Vice Premier: Extending the settlement freeze is a honey trap
U.S. proposal on new settlement freeze in return for incentives sparks stormy meeting of ministers from Netanyahu's Likud.
Vice Premier Moshe Ya'alon on Sunday lashed out at a new American proposal for a new three-month freeze on settlement construction on the West Bank, during a stormy meeting of ministers from Prime Minister Benjamin Netanyahu's Likud party.
"Extending the freeze is a honey trap," Ya'alon said, which "will lead us down a slippery slope and into another crisis with the American administration after three months, or perhaps even sooner."
The U.S. has offered to deliver 20 F-35 fighter jets to Israel, a deal worth $3 billion, asking in return for Israel to stop construction in the West Bank for 90 days, including on building work that began after the end of the first settlement moratorium on September 26. The U.S. will not ask Israel to extend the new freeze when it expires.
Netanyahu returned late last week from a five-day visit to the U.S., during which he met with Vice President Joe Biden and Secretary of State Hillary Clinton. The Americans have repeatedly called on Israel to extend the settlement freeze, which ended in September, and the Palestinians have conditioned a return to the negotiating table upon a settlement freeze. The prime minister told Clinton at their meeting in New York on Thursday that he was "serious" about talks with the Palestinians.
The New York Times on Sunday quoted an unnamed official as saying that Netanyahu has agreed to press the cabinet to approve the 90-day settlement freeze, in a bid to end the deadlock with the Palestinians over peace talks.
Sources said that no fewer than four Likud cabinet members expressed their vehement opposition Sunday to the new deal. Among them vice premiers Moshe Ya'alon and Silvan Shalom.
At a weekly cabinet meeting which took place shortly afterwards, Netanyahu told the entire government that the American offer had not been completed, and would be presented to the security cabinet once finalized.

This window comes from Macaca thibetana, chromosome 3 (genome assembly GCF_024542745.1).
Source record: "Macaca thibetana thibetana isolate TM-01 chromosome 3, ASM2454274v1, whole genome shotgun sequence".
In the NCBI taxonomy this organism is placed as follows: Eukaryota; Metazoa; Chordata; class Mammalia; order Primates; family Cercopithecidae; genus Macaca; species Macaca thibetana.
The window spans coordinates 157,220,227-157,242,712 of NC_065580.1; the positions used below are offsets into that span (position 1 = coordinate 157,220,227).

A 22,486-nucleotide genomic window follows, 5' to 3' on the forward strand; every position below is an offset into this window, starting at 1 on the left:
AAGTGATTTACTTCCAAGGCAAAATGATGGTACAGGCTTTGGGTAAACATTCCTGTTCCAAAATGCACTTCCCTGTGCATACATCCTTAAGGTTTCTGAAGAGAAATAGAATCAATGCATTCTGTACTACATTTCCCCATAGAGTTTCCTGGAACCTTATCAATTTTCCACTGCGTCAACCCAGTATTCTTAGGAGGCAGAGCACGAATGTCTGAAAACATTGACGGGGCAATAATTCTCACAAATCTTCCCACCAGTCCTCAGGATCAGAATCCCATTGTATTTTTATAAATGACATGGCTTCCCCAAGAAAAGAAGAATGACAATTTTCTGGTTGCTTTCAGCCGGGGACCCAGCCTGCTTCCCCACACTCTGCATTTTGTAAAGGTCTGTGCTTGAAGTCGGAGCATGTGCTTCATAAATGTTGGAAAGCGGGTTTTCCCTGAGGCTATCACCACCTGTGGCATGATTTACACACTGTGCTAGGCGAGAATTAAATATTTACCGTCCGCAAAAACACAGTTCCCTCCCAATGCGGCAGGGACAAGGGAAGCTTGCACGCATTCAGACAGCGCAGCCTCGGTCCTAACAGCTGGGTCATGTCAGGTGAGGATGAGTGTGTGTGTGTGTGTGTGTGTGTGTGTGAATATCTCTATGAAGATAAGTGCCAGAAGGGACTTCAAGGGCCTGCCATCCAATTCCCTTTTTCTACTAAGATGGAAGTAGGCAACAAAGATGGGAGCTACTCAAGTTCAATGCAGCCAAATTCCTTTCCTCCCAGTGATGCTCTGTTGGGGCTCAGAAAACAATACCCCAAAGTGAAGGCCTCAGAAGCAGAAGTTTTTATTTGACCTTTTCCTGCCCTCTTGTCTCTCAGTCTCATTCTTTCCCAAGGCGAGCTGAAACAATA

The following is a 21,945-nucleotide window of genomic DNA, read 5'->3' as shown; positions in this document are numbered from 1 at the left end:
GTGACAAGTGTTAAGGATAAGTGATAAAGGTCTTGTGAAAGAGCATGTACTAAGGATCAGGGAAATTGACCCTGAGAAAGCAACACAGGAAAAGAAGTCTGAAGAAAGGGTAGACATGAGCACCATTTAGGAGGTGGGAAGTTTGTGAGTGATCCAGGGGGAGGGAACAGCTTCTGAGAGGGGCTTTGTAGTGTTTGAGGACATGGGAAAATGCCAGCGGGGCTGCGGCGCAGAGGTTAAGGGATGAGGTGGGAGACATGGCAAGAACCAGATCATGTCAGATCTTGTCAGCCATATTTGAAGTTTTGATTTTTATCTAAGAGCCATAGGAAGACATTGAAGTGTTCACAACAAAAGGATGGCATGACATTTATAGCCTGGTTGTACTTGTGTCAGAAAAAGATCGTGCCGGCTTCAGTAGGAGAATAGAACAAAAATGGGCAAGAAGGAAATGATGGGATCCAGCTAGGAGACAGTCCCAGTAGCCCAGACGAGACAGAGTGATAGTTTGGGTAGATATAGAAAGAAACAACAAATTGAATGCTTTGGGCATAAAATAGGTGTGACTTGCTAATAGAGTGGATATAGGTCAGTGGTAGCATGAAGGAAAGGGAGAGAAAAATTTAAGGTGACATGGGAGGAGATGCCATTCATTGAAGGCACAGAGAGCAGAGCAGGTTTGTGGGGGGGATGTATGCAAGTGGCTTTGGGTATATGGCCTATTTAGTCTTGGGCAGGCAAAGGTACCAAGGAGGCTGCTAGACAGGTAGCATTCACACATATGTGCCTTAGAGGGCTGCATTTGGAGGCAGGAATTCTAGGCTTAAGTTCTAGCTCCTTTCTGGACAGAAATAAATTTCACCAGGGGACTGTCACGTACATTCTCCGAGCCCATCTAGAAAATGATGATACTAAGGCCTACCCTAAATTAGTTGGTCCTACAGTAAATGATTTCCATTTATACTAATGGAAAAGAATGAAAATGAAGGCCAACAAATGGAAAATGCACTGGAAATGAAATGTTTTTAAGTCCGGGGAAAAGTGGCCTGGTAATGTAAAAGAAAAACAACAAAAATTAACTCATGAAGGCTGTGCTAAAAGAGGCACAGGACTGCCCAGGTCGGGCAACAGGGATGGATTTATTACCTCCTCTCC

"I will insist that in any proposal Israel's security needs will be addressed, both in the immediate term and regarding the threats facing us in the coming decade," Netanyahu said in public remarks before the cabinet meeting.
"What is at stake," argued Shalom at the start of the cabinet meeting, "is not a three-month building freeze, but in fact the beginning of negotiations over the borders of a Palestinian state."
Shalom also criticized Netanyahu, noting, "It is a strategic error to condition an American veto [in the United Nations Security Council] and diplomatic support from Washington upon the continuation of a building freeze."
"It is something that should go without saying, based on the special relationship between our countries," he added.
"If we freeze [construction] for three months, the pressure on us to decide our permanent borders will be unbearable," Shalom told Israel Radio after the meeting. "Unfortunately, if that happens, it will be a huge mistake."
Despite the apparent widespread opposition to the deal, Shas chairman Eli Yishai told the cabinet that under certain circumstances, his party would not reject an extension of the settlement moratorium.
"If arrived a letter from the president of the United States stating that there could be immediate construction in Jerusalem, and that after 90 days there could be unlimited construction anywhere, we would think about abstaining," he said.
"I am sorry that this debate is about details not principles," said Edelstein. "The government has itself committed to end the freeze. The freeze was a mistake, and we must oppose its continuation. We must demand negotiations without preconditions. The strategic covenant between the United States and ourselves cannot be dependent on certain actions."
The Palestinians have also expressed strong reservations about the proposal because the moratorium would apply only to the West Bank, not East Jerusalem, the Palestinians' hoped-for capital. Still, they did not reject it outright, saying they would consult among themselves and with Arab leaders.
Palestinian negotiator Saeb Erekat said the Americans had not officially informed the Palestinians about the details of the proposal, "but they know we have a major problem in not including East Jerusalem."
Palestinian President Mahmoud Abbas will put the U.S. plan before Palestinian decision-makers and call for an immediate session of Arab League officials before announcing an official decision, Erekat said.
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